Title: Fire and Snow
Published On: May 20 2016
Series: Carlisle Cops #4
Genres: Contemporary Romance, M/M
Publisher: Dreamspinner Press
Fisher Moreland has been cast out of his family because they can no longer deal with his issues. Fisher is bipolar and living day to day, trying to manage his condition, but he hasn’t always had much control over his life and self-medicated with whatever he could find.
JD Burnside has been cut off from his family because of a scandal back home. He moved to Carlisle, but brought his Southern charm and warmth along with him. When he sees Fisher on a park bench on a winter’s night, he invites Fisher and his friends for a late-night meal.
At first Fisher doesn't know what to make of JD, but he slowly comes out of his shell. And when Fisher’s job is threatened because of a fire, JD’s support and care is more than Fisher ever thought he could expect. But when people from Fisher’s past turn up in town at the center of a resurgent drug epidemic, Fisher knows they could very well sabotage his budding relationship with JD.
Fisher knew it was probably best if he walked back home. It was only going to get colder, but he wanted to sit a little while longer. He knew he was being dumb, but this was the place where he’d met JD, and he was hoping JD might want to talk again or something. He didn’t have his number. He knew he was a police officer, but that was all. They’d met here in the square, so he wanted to see if JD would walk by again.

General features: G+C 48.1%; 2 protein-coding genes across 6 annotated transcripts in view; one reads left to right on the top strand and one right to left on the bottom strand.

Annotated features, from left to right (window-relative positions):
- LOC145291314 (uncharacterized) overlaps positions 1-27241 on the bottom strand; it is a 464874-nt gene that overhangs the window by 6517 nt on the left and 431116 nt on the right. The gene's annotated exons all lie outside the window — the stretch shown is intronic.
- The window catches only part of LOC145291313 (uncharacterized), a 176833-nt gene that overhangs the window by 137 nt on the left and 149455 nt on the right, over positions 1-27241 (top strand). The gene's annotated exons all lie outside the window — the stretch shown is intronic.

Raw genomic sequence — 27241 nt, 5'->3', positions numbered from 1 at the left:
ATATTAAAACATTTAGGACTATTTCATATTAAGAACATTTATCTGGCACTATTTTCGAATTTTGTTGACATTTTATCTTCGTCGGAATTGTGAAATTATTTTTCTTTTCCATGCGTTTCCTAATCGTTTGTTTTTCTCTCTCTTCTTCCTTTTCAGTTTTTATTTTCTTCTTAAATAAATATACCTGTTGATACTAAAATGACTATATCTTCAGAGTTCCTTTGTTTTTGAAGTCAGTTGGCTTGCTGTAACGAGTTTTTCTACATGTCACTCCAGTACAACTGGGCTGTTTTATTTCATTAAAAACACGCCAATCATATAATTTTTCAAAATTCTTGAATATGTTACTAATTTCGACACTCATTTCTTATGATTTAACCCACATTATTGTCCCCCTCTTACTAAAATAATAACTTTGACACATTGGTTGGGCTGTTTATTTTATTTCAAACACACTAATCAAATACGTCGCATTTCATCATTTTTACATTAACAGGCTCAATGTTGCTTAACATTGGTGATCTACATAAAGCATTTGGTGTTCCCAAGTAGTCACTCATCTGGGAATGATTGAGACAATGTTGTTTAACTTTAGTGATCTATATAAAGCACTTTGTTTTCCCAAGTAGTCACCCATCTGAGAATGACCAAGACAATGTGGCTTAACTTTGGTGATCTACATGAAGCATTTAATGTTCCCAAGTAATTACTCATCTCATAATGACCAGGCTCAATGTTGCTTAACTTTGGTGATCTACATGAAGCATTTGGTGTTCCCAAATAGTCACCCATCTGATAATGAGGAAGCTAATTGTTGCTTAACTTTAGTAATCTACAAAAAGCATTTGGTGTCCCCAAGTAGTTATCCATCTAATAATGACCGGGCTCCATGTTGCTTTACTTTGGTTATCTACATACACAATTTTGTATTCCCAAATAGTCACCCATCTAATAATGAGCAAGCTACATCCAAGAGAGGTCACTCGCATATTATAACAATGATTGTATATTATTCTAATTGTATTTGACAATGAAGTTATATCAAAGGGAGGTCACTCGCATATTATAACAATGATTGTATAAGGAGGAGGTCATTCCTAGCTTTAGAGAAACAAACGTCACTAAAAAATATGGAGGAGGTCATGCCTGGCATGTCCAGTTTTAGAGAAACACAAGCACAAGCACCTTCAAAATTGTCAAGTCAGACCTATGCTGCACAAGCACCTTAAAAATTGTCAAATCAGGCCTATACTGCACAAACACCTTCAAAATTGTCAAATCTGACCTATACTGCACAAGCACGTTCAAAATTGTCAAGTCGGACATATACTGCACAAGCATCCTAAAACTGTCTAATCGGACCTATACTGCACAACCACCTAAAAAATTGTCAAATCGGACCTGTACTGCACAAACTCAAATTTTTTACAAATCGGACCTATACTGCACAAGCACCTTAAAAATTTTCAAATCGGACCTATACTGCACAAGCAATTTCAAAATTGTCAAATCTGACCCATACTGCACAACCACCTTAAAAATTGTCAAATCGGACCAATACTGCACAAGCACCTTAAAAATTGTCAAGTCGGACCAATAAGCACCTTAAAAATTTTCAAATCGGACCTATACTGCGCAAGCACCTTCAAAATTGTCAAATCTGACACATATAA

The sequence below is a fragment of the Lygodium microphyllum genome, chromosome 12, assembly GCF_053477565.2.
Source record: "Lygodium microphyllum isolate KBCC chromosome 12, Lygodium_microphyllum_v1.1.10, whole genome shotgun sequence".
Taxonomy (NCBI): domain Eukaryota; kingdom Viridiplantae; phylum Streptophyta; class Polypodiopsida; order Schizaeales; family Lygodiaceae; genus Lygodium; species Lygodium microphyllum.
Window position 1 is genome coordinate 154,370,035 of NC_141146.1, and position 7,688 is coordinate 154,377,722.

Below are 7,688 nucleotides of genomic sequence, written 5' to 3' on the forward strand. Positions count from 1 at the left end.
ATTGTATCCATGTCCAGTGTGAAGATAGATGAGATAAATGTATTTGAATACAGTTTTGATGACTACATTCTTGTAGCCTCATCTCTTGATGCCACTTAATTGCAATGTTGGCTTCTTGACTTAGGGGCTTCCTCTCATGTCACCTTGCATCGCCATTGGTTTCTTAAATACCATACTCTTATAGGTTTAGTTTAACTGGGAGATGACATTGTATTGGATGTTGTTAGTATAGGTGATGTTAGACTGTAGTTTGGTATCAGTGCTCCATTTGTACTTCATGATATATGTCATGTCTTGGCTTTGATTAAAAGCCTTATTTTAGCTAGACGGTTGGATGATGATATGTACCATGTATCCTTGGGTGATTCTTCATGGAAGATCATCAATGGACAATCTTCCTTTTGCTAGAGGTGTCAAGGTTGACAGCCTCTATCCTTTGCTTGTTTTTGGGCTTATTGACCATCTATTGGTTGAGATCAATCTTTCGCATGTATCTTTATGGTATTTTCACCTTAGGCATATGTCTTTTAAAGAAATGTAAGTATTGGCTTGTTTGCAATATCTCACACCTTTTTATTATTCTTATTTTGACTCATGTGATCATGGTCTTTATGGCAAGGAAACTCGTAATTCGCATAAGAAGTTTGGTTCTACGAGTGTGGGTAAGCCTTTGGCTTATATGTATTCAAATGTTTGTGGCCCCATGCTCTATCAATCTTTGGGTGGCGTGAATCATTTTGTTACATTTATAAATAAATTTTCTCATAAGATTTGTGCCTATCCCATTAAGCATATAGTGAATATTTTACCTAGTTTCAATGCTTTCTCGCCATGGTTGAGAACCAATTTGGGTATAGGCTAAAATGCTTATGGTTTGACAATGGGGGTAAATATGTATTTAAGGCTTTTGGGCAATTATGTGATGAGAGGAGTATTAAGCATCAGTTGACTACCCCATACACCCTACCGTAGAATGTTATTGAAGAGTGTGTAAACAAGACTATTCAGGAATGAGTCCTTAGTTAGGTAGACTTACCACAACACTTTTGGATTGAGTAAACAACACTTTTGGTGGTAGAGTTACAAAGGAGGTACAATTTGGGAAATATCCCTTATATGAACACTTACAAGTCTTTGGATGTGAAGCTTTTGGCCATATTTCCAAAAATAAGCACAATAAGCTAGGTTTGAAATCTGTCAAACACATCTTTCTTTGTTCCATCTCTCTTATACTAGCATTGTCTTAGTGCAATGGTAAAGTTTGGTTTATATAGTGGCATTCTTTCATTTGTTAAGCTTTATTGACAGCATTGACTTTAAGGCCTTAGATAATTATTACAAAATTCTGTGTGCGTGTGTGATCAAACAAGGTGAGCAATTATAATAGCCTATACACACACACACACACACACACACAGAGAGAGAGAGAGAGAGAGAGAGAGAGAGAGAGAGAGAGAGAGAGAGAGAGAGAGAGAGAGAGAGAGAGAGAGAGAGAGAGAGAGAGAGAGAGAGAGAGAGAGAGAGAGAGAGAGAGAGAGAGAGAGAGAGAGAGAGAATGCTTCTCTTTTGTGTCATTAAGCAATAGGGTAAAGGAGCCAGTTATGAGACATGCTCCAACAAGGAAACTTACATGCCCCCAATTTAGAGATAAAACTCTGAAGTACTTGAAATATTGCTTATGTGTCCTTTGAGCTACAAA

Another police car passed the square. This one slowed, made the turn at the square, and then the turn behind the square toward the Gingerbread Man bar. Fisher followed it with his eyes, and when the car pulled to a stop, he waited to see if the officer got out. Of course, when he did it wasn’t JD, but Fisher did recognize Red. He figured this was his chance. So he got up and wandered over.
“Fisher?” Red asked as he approached.
“Hi, Red.” He flashed a smile.
“We got a report of someone soliciting. Have you seen anything?” Red asked.
“A guy came through, black kid, asked if I wanted something to make me happy. When I said I didn’t, he moved on.” Fisher spoke softly. “He was missing a front tooth but looked all right otherwise.” Fisher took a step back at Red’s stormy look. “I don’t do none of that anymore,” spilled out of his mouth before he could stop it. “Not that I did a lot, but I was pretty messed up. I told him no, and he walked over toward the side street beside the church.”
“He isn’t going to find any business there,” Red said, then made a call in a police code of some sort. Just as he did, the guy raced out of the alley, tails of his coat flying, with JD on his heels. JD ran like the wind, strides long and fluid. Fisher couldn’t take his eyes off him even as Red got back in the car and drove away, sirens blaring. The noise bounced off the facades of the buildings, echoing from all directions and overlapping until it felt like a drill in Fisher’s head, but he didn’t look away until JD tackled the man to the ground. That was the last he saw because Red’s car pulled up, blocking the view.